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Banned film Unfreedom completes 100 grass root screenings in India

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Almost a year ago the feature film Unfreedom was banned by authorities with reasons that the film would cause “Communal Violence” and arouse “Unnatural Passion” among audience. The début Director and Writer, Raj Amit Kumar, is one of the few new Indian film-makers who refuse to make cuts and compromise the creative integrity of his film. Instead, appreciating the five years of hard work that he and many other artists had put into the film should not be in vain, he continued to seek out other outlets to reach out to audience with his film.

In India, before releasing publicly a film is submitted to the Censor Board of Film Certification. This Statutory body makes the decision as to which scenes should be cut in order to allow the film to be granted a Category of Censor Certificate. If a film-maker does not agree to the proposed cuts then their film may not get a Certificate and it is prohibited from public viewing in any commercial spaces. In case the film-maker wants to oppose the proposed cuts, he/she may appeal to Film Certification Appellate Tribunal (FCAT) against the decision of The Censor Board. The FCAT then, makes an independent decision about the release of the film. In case of Unfreedom, FCAT banned the film with reasons that the film would cause “Communal Violence” and arouse “Unnatural Passion” among audience.

Unfreedom is a film that sparks conversations and draws attention to issues. Making the cuts that the authorities were requiring would have taken away the core concepts in the film. Instead of letting the Indian authorities sterilize the film or stop the film from reaching one of the intended audiences, Mr. Kumar and his team sought out alternative venues like Educational Institutions, Art Galleries, Film Societies and Clubs, Art Studios, Cafes, NGOs, Reading Clubs, and private residences of artists for exhibition of the film. These spaces gave the film-maker an opportunity to share his film in intimate and interactive environments.

Audiences ranging in size from 15 to 400 (average of 35 to 40 per screening) were not only able to see the film but often got the chance to ask the Director about the film and the film-making process through Skype Q&A sessions held in the venue just after the screening.

But it wasn’t an easy venture for the team to take a film that has been banned to reach a 100 screenings. For two months the team, spearheaded by Ajay Mohan, (Asst. Dir.) and Manish Chougule(Asst. Dir.) researched to find target venues and make contact with the decision makers at institutions and organizations. Many of these people were not willing to take a chance on a banned film. Some were protecting their organization or venue from possible political enforcement and others were not interested in doing a screening with no promise of some financial payoff. But slowly, the Unfreedom team with an online presence gathered a network of indie film supporters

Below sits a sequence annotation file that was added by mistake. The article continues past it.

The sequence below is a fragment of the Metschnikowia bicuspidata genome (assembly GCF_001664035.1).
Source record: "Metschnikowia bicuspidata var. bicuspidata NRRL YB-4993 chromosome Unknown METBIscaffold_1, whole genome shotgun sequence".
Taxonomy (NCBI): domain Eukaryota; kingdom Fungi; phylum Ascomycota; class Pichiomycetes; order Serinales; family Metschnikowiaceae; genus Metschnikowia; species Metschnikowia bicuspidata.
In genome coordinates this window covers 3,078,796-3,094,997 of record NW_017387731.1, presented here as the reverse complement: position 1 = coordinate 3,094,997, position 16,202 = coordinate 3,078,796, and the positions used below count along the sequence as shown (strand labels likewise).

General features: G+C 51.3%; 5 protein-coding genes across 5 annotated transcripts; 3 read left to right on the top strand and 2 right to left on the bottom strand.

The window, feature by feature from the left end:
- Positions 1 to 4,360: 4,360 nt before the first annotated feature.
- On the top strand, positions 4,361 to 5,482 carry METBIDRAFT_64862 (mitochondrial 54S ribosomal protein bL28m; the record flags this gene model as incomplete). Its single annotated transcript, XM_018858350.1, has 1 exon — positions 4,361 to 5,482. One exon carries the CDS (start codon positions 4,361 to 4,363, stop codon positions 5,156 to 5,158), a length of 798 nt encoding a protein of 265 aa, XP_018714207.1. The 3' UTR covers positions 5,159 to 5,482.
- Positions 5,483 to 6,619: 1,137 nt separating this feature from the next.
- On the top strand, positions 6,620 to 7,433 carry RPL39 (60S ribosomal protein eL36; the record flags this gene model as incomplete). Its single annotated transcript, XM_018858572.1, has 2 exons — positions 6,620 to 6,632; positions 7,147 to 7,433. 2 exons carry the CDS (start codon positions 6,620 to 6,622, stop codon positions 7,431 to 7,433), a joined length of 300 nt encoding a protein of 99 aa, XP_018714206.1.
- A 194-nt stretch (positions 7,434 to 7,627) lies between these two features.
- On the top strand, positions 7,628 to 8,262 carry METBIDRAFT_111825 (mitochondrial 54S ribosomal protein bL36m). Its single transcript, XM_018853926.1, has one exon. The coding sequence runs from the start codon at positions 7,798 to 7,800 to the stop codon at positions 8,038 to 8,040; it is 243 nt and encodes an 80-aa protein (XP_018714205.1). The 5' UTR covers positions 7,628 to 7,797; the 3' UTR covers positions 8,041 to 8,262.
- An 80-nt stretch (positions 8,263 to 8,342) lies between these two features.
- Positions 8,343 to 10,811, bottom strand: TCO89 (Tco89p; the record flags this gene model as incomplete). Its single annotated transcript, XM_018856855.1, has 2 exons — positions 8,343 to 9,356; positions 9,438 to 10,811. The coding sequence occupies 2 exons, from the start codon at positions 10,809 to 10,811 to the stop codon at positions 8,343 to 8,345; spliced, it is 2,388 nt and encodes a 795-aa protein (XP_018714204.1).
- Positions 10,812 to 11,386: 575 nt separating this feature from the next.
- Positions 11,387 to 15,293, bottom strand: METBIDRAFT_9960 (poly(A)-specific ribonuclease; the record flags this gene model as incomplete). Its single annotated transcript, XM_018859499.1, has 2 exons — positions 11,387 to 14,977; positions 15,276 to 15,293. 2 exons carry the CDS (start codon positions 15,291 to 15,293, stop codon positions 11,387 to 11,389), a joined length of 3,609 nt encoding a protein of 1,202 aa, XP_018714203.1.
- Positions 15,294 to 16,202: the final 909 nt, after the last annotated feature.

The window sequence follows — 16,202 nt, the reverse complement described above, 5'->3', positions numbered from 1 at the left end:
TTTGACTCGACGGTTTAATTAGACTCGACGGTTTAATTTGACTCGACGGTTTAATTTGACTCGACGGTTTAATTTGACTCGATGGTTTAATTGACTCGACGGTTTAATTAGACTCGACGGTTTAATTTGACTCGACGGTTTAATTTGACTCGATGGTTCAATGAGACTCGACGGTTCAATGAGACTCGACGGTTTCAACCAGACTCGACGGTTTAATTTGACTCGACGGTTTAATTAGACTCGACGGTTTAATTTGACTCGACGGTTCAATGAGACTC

The first twenty five venues were a tedious struggle. Many organization and venue owners were sceptical due to the lack of a censor certificate and feared some level of harm might come to their business through local politics. Some booked but cancelled or postponed, but the venues that agreed to host these private screenings and followed through found that their audiences actually appreciated the opportunity to see a film that the Censor Board deemed not worthy of viewing.

The more venues that screened Unfreedom, the more word of mouth references were passed along and the more other venues were willing to listen and join in. It took almost eight months to get the first fifty screenings across the country. But the next fifty screenings only took three and a half months to achieve. A network had been built by making thousands of phone calls, sending emails, networking with organizations and institution leaders and organizing remote private screenings with the help of volunteers, students and NGOs.

During the Censor Board review process in 2014, Unfreedom was screened at the prestigious International Film Festival of Kerala (IFFK). Other than IFFK, it has been showcased at ten other international film festivals globally. The film was released in The U.S.A on 29th May 2015 in ten cities and ran across theatres for two weeks.

The predictions from authorities what public would do in the face of a film like Unfreedom was completely wrong. The audiences didn’t revolt or riot, in fact, they helped spread the word about the film. But not everyone loved the film or agreed with it. It did get mixed reviews. Even the audience members that did not agree with the film understood the value of making their own choice of seeing a film. One of the key elements in the screenings was the interaction with the Director after viewing. Giving the audience a chance to discuss about the things that affected them the most and ask the source why he made the choices he made in the film.

The Making

The Censor Board is not only acting as a morality barrier for the public but their censorship is an effective means of controlling films through restricting film-makers from recouping funds put into making a film. And so, can be an effective deterrent for other film-makers from stepping outside of the Censor Board’s acceptable norms. It has been for long now that the Censor Board has been curtailing the freedom of expression and freedom of choice for film-makers and audience. There is sufficient outrage among film-makers about the issue. Taking a banned film to 100 venues is a significant step in independent Indian Cinema. The film-maker chose to move beyond the limitations of the situation by reaching out to audience and exhibiting the film at 100 private screenings across India.

– The Unfreedom Team

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